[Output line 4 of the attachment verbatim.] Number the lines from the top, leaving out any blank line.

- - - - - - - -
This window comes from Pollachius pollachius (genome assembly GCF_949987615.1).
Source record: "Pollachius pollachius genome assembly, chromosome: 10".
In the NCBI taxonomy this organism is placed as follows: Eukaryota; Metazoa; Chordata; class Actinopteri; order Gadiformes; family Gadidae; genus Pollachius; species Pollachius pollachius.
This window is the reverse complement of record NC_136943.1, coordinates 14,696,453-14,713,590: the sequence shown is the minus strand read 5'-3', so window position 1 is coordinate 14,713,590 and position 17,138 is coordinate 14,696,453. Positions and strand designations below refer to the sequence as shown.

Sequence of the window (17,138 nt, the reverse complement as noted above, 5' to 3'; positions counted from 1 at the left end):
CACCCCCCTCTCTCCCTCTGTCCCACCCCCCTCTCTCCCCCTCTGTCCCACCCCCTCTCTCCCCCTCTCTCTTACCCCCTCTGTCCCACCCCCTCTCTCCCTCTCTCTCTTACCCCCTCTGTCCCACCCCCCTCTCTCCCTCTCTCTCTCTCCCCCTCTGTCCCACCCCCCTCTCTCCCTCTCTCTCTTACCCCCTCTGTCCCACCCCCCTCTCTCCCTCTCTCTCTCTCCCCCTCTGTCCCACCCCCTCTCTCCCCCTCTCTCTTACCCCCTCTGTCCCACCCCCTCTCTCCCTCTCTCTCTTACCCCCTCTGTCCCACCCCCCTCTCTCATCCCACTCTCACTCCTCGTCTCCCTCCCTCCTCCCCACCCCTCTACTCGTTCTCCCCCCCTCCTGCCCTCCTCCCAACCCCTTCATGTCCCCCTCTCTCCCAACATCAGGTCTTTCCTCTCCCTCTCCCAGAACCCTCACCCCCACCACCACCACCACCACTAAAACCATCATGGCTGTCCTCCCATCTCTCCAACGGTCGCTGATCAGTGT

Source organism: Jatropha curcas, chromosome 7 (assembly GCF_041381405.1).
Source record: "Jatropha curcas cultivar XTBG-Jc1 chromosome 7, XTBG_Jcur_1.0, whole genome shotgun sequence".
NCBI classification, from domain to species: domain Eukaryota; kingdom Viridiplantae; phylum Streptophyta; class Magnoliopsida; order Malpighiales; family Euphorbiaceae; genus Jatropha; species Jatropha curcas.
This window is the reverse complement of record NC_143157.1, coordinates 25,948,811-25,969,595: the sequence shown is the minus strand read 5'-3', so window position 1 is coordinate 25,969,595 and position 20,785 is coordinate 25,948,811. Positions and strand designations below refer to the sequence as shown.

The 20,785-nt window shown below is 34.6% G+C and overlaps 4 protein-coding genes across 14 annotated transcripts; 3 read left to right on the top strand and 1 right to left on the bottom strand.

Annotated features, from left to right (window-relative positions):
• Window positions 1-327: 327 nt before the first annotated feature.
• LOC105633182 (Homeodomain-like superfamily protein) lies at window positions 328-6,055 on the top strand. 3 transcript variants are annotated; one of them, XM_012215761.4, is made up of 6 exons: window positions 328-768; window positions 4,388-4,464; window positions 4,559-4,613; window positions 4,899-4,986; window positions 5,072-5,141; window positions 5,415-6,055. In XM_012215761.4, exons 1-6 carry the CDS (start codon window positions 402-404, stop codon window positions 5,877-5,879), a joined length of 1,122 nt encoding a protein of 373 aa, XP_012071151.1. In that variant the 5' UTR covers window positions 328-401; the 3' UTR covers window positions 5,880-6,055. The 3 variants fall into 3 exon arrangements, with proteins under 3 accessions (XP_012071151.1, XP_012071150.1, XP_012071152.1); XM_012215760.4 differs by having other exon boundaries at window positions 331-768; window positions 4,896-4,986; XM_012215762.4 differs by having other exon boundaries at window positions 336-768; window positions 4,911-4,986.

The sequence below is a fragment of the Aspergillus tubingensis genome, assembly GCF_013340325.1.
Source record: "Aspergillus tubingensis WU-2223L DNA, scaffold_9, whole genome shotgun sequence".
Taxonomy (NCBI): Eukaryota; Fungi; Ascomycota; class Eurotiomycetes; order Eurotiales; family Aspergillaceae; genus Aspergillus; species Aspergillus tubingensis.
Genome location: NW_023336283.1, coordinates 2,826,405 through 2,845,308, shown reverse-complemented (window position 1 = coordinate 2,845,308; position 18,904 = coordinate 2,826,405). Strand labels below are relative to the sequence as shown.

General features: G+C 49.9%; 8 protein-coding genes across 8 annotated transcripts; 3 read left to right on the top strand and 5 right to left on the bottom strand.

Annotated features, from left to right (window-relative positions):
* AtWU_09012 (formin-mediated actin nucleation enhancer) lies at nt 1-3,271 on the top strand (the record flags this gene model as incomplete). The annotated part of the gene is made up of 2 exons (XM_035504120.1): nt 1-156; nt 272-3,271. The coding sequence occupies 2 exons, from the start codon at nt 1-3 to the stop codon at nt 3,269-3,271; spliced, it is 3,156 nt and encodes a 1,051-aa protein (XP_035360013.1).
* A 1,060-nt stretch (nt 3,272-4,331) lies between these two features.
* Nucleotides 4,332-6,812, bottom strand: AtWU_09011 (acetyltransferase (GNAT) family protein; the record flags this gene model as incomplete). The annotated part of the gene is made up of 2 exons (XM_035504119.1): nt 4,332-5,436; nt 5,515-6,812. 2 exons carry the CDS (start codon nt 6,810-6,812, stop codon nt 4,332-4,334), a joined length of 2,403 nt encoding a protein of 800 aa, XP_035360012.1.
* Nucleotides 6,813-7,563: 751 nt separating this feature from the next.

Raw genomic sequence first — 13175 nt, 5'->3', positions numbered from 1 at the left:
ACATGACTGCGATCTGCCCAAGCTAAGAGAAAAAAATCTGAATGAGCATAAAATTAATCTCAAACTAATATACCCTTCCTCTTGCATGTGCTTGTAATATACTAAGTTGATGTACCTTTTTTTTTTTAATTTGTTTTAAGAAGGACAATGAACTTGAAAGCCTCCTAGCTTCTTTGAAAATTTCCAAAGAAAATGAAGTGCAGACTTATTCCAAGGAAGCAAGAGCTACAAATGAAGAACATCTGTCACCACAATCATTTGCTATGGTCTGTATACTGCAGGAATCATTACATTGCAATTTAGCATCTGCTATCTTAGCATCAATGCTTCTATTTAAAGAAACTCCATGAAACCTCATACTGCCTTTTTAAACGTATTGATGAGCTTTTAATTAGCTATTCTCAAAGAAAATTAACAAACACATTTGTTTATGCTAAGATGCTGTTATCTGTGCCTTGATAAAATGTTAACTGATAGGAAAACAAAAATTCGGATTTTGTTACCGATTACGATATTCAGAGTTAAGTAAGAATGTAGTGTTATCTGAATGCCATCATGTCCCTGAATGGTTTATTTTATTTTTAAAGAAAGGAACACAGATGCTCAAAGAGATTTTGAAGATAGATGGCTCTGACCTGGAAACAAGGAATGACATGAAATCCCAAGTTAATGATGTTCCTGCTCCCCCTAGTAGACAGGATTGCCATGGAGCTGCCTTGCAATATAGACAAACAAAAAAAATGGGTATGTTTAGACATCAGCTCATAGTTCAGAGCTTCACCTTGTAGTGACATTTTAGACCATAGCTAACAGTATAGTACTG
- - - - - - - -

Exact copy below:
This window is the reverse complement of record NC_136943.1, coordinates 14,696,453-14,713,590: the sequence shown is the minus strand read 5'-3', so window position 1 is coordinate 14,713,590 and position 17,138 is coordinate 14,696,453. Positions and strand designations below refer to the sequence as shown.